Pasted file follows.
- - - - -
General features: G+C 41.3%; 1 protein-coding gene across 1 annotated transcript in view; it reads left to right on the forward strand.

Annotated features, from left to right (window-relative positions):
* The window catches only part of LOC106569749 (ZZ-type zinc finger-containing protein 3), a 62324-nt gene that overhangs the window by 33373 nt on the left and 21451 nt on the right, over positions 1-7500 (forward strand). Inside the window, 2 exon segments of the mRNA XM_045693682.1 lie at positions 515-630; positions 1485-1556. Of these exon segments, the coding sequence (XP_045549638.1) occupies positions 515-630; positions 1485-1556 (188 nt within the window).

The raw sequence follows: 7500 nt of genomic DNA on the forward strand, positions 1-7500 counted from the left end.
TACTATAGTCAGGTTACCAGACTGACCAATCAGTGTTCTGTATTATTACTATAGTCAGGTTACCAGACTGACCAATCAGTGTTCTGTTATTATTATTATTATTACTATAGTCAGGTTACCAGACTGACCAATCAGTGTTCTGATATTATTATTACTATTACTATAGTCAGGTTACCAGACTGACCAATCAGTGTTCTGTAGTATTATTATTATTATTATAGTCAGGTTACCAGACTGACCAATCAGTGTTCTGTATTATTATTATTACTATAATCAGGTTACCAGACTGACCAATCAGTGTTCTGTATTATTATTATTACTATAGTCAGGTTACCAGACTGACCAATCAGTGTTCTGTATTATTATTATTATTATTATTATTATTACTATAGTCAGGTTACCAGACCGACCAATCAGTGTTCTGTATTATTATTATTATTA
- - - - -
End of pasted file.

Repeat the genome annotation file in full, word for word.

General features: G+C 41.3%; 1 protein-coding gene across 1 annotated transcript in view; it reads left to right on the forward strand.

Annotated features, from left to right (window-relative positions):
* The window catches only part of LOC106569749 (ZZ-type zinc finger-containing protein 3), a 62324-nt gene that overhangs the window by 33373 nt on the left and 21451 nt on the right, over positions 1-7500 (forward strand). Inside the window, 2 exon segments of the mRNA XM_045693682.1 lie at positions 515-630; positions 1485-1556. Of these exon segments, the coding sequence (XP_045549638.1) occupies positions 515-630; positions 1485-1556 (188 nt within the window).

The raw sequence follows: 7500 nt of genomic DNA on the forward strand, positions 1-7500 counted from the left end.
TACTATAGTCAGGTTACCAGACTGACCAATCAGTGTTCTGTATTATTACTATAGTCAGGTTACCAGACTGACCAATCAGTGTTCTGTTATTATTATTATTATTACTATAGTCAGGTTACCAGACTGACCAATCAGTGTTCTGATATTATTATTACTATTACTATAGTCAGGTTACCAGACTGACCAATCAGTGTTCTGTAGTATTATTATTATTATTATAGTCAGGTTACCAGACTGACCAATCAGTGTTCTGTATTATTATTATTACTATAATCAGGTTACCAGACTGACCAATCAGTGTTCTGTATTATTATTATTACTATAGTCAGGTTACCAGACTGACCAATCAGTGTTCTGTATTATTATTATTATTATTATTATTATTACTATAGTCAGGTTACCAGACCGACCAATCAGTGTTCTGTATTATTATTATTATTA